Getting back to the 4L75-E, with a rated torque sustainability of 650 lb-ft – and we’re guessing that Chevrolet is being conservative, it will definitely be the new go-to transmission for many enthusiasts. The above qualities are exactly why Larry decided to install this new transmission in his ’66 Nova.


We all know that Larry’s Nova has already been fitted with a Chevrolet Performance Supercharged LT4 and a 4L85-E transmission, so what’s the big deal with putting this new, dimensionally smaller transmission in its place? If the bigger one fit, surely, the smaller one will as well. “When I installed the 4L85-E, I used a custom transmission crossmember from musclerods.com, as the late-model transmission’s mount is substantially rearward compared to the classic three speed auto. During the 4L75-E install, I used my initial crossmember that I had used with the previous Turbo 350 that was in the car from years ago. I believe that was originally for a Powerglide-equipped car. I put the Turbo 350 in the car way back in 1988, so my memory has faded a little from what I did back then, but regardless, now the car uses a factory crossmember,” Larry stated.


Although the SFI shields cover the 4L85-E, the larger size is still apparent.

Making the connection to the driveshaft is also a simple task. “It is the same as a Turbo 350, Powerglide, 4l60, 4l60-E, 700R4, and 200R4, a common 27 spline yoke is needed,” according to Curt Collins of Chevrolet Performance.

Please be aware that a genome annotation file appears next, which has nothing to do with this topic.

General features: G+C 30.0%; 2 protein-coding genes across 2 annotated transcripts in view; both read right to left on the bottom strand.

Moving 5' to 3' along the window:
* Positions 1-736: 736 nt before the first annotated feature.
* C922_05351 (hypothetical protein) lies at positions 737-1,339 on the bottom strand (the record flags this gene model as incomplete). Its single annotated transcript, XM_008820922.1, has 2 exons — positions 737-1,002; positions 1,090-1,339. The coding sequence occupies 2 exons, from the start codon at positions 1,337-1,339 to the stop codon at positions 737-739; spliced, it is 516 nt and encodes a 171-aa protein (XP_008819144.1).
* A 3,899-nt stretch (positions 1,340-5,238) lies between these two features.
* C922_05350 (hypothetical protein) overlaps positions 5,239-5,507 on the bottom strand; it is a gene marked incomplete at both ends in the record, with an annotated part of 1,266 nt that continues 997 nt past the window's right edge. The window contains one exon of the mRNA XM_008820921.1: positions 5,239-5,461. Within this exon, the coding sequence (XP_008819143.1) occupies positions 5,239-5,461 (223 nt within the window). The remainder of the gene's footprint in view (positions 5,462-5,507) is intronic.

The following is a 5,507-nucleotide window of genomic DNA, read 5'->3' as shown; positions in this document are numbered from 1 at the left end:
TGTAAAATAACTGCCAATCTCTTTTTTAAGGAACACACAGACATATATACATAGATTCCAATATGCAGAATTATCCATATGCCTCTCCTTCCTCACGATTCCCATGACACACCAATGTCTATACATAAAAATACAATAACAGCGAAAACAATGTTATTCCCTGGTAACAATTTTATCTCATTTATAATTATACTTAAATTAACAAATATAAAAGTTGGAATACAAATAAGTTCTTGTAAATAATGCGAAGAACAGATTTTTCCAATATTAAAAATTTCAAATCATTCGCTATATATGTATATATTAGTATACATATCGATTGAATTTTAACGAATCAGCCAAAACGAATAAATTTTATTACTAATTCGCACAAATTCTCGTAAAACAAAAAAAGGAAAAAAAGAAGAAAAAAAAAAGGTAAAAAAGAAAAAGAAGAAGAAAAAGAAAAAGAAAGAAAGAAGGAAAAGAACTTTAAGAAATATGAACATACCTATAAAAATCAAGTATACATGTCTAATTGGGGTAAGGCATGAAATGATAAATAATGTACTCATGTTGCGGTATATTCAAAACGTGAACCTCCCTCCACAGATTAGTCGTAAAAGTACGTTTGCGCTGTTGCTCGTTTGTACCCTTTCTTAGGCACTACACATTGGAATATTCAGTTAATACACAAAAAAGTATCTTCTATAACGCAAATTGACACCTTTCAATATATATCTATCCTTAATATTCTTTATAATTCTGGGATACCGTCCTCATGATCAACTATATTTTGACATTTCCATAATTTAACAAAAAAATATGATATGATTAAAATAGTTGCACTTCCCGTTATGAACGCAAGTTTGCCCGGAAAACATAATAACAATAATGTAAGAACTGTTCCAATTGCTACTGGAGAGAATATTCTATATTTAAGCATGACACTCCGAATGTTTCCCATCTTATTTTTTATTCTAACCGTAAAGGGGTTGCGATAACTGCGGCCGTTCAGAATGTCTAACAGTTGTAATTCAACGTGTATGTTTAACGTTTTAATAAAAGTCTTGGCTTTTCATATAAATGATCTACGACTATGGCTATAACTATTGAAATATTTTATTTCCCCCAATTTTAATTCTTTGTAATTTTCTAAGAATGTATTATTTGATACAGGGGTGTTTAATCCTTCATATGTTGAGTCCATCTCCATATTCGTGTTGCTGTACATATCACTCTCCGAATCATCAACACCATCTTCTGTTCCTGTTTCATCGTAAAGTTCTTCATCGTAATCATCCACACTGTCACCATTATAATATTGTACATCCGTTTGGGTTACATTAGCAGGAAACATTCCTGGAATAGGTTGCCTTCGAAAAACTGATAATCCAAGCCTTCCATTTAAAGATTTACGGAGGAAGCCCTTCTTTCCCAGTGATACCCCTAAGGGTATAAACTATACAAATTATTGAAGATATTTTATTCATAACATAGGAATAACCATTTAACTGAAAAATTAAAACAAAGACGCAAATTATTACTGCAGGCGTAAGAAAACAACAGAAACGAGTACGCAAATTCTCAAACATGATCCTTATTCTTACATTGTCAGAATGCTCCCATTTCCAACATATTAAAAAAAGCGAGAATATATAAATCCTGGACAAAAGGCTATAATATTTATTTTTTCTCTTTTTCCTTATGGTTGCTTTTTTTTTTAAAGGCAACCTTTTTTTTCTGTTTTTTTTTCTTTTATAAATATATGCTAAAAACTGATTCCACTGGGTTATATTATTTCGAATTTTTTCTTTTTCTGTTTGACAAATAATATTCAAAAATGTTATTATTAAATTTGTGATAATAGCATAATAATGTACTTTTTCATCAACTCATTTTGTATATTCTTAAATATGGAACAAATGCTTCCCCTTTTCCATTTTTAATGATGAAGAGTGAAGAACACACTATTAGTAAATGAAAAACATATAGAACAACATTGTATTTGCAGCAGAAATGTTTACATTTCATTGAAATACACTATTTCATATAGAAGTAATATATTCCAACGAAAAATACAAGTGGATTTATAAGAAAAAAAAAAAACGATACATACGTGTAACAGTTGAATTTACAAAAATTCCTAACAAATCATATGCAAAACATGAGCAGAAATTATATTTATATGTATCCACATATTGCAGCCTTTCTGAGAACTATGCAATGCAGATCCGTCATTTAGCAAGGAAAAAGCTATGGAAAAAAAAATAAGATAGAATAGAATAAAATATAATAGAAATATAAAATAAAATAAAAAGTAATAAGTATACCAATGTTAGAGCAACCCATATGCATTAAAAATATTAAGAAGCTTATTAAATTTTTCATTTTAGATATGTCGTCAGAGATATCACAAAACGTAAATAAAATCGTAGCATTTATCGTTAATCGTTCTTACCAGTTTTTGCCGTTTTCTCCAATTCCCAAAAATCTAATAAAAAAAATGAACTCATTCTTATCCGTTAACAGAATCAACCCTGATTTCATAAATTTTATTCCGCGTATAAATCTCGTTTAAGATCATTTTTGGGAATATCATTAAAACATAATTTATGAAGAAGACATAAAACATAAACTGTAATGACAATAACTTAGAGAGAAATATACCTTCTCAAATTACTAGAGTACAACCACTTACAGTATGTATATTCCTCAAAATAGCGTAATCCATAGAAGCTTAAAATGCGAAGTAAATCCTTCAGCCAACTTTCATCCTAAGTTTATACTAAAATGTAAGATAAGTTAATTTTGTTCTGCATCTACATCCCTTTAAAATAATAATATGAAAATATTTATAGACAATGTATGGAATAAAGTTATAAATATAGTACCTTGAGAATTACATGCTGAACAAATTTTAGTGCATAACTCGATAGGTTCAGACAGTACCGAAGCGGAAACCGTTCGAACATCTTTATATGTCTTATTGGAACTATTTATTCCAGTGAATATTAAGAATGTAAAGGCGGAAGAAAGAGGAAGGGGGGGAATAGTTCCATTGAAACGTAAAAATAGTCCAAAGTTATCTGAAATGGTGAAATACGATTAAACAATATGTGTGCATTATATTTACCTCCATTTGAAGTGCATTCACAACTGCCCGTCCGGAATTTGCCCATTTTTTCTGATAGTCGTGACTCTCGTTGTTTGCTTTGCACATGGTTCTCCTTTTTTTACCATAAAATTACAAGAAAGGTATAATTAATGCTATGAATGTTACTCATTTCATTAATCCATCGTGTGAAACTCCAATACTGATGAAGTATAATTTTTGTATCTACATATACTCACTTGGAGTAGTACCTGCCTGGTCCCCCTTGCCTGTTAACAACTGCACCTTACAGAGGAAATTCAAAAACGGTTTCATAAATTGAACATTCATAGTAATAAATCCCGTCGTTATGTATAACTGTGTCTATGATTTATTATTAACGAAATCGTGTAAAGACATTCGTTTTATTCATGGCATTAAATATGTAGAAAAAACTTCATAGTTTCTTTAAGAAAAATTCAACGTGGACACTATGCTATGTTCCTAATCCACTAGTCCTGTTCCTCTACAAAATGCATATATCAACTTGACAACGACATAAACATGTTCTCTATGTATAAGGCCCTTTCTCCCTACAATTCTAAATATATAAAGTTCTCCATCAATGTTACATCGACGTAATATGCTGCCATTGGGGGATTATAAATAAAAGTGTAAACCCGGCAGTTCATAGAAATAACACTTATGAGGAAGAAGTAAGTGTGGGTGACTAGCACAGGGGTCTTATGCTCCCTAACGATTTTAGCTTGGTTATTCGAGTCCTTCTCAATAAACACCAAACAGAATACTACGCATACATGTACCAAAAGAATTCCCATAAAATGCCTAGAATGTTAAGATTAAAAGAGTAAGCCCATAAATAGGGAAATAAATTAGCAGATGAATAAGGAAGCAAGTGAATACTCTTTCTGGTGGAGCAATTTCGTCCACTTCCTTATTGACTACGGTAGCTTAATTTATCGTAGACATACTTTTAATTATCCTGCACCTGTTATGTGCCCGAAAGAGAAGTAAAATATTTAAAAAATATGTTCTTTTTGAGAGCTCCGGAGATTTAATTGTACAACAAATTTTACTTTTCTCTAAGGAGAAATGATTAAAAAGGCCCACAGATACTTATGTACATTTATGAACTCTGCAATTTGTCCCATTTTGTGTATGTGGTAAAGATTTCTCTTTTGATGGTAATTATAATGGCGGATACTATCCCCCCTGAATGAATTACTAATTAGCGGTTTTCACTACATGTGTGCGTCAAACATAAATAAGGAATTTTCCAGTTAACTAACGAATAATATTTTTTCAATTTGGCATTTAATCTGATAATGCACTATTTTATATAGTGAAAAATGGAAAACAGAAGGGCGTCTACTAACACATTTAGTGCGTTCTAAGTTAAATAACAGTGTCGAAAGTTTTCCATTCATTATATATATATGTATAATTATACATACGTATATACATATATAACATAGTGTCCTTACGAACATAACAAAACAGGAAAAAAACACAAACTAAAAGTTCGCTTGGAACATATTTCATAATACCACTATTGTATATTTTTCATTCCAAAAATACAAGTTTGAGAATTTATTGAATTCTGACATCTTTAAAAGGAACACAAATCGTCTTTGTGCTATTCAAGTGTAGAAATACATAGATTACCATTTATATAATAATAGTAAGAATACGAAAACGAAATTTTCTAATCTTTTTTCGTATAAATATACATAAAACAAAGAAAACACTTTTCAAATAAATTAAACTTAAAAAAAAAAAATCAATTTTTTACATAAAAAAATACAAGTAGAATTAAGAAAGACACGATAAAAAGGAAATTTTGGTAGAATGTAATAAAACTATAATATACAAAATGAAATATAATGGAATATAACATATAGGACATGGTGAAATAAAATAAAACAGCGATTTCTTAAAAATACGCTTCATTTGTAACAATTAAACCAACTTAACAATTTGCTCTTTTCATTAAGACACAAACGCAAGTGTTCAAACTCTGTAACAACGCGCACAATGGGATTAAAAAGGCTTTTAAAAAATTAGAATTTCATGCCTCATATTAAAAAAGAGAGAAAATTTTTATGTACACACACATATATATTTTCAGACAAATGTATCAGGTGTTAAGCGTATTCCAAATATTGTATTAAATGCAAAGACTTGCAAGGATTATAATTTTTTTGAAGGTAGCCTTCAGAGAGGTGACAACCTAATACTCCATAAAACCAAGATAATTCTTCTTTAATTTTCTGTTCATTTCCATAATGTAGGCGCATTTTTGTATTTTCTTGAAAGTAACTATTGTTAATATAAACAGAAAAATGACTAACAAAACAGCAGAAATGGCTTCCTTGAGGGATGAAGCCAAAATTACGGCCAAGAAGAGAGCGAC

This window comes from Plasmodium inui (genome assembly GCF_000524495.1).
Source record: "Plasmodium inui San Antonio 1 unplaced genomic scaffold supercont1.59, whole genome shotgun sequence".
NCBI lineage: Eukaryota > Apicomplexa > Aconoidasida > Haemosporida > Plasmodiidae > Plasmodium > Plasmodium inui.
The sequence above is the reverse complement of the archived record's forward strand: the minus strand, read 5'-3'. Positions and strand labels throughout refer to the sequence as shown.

Now that we’ve covered the fitment discussion, we were curious if this new transmission would survive the same abuse as the larger 4L85-E did last year when Larry competed in Drag Week. That means the testing had to take place under the same grueling conditions. No problem, Larry was more than happy to oblige.

Now, we really would not be able to make an apple-to-apple comparison as far as track e.t. and such, because, let’s face it, some things are different between the two transmissions, and will most likely affect the e.t. Take for instance each transmission’s gearing. The 4L85-E features a 2.48 first-gear ratio while the 4L75-E delivers a 3.06.

That alone is substantial, but when you also figure in the 4L85-E’s 1.48 second gear vs. the 4L75-E’s 1.62, you can see what we mean. As a side note, the overdrive in the 4L85-E is 0.75, while the 4L75-E is 0.70. Coincidentally, since the difference in gearing did prohibit an even testing platform and when purchased alone, the 4L75-E does not come with a torque converter, Larry installed a torque converter from Yank with a 3,500-stall rating.


Larry assures us that the 4L75-E fits with no cutting of the floor, but the transmission shields did required some tunnel mods.

Never Say Die